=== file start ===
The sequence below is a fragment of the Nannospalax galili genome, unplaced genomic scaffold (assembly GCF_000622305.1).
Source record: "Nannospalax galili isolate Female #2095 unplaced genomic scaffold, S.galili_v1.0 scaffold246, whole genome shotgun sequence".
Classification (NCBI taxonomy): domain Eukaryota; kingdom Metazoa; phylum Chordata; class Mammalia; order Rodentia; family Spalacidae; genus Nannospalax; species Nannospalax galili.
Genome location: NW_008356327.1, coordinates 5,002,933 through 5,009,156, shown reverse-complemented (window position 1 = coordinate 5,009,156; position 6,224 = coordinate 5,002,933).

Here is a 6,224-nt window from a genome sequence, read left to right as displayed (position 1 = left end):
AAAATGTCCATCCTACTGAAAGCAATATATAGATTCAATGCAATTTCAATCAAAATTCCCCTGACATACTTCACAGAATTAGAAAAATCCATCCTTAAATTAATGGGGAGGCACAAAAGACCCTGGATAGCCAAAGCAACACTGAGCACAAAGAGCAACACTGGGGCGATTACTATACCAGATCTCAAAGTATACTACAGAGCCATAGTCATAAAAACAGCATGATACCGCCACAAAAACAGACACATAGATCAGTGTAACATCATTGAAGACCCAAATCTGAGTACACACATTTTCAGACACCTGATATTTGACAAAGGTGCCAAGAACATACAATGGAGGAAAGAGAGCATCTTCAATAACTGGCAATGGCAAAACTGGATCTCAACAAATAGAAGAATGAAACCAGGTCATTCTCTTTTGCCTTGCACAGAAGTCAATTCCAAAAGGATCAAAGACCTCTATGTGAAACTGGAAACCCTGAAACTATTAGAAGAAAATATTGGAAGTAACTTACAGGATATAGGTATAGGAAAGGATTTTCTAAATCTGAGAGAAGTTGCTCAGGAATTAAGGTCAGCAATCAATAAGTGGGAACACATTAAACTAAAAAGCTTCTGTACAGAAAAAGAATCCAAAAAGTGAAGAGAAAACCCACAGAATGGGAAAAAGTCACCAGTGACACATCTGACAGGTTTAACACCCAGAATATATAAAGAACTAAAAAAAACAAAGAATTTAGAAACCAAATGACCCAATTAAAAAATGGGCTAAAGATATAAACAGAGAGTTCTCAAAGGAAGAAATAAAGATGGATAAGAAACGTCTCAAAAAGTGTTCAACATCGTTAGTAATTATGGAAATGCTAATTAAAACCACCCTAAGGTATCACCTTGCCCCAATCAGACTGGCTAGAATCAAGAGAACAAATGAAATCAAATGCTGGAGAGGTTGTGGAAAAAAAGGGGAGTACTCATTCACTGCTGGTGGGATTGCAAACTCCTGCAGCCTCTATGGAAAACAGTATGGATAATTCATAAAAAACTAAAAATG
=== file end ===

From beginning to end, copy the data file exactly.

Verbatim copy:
The sequence below is a fragment of the Nannospalax galili genome, unplaced genomic scaffold (assembly GCF_000622305.1).
Source record: "Nannospalax galili isolate Female #2095 unplaced genomic scaffold, S.galili_v1.0 scaffold246, whole genome shotgun sequence".
Classification (NCBI taxonomy): domain Eukaryota; kingdom Metazoa; phylum Chordata; class Mammalia; order Rodentia; family Spalacidae; genus Nannospalax; species Nannospalax galili.
Genome location: NW_008356327.1, coordinates 5,002,933 through 5,009,156, shown reverse-complemented (window position 1 = coordinate 5,009,156; position 6,224 = coordinate 5,002,933).

Here is a 6,224-nt window from a genome sequence, read left to right as displayed (position 1 = left end):
AAAATGTCCATCCTACTGAAAGCAATATATAGATTCAATGCAATTTCAATCAAAATTCCCCTGACATACTTCACAGAATTAGAAAAATCCATCCTTAAATTAATGGGGAGGCACAAAAGACCCTGGATAGCCAAAGCAACACTGAGCACAAAGAGCAACACTGGGGCGATTACTATACCAGATCTCAAAGTATACTACAGAGCCATAGTCATAAAAACAGCATGATACCGCCACAAAAACAGACACATAGATCAGTGTAACATCATTGAAGACCCAAATCTGAGTACACACATTTTCAGACACCTGATATTTGACAAAGGTGCCAAGAACATACAATGGAGGAAAGAGAGCATCTTCAATAACTGGCAATGGCAAAACTGGATCTCAACAAATAGAAGAATGAAACCAGGTCATTCTCTTTTGCCTTGCACAGAAGTCAATTCCAAAAGGATCAAAGACCTCTATGTGAAACTGGAAACCCTGAAACTATTAGAAGAAAATATTGGAAGTAACTTACAGGATATAGGTATAGGAAAGGATTTTCTAAATCTGAGAGAAGTTGCTCAGGAATTAAGGTCAGCAATCAATAAGTGGGAACACATTAAACTAAAAAGCTTCTGTACAGAAAAAGAATCCAAAAAGTGAAGAGAAAACCCACAGAATGGGAAAAAGTCACCAGTGACACATCTGACAGGTTTAACACCCAGAATATATAAAGAACTAAAAAAAACAAAGAATTTAGAAACCAAATGACCCAATTAAAAAATGGGCTAAAGATATAAACAGAGAGTTCTCAAAGGAAGAAATAAAGATGGATAAGAAACGTCTCAAAAAGTGTTCAACATCGTTAGTAATTATGGAAATGCTAATTAAAACCACCCTAAGGTATCACCTTGCCCCAATCAGACTGGCTAGAATCAAGAGAACAAATGAAATCAAATGCTGGAGAGGTTGTGGAAAAAAAGGGGAGTACTCATTCACTGCTGGTGGGATTGCAAACTCCTGCAGCCTCTATGGAAAACAGTATGGATAATTCATAAAAAACTAAAAATG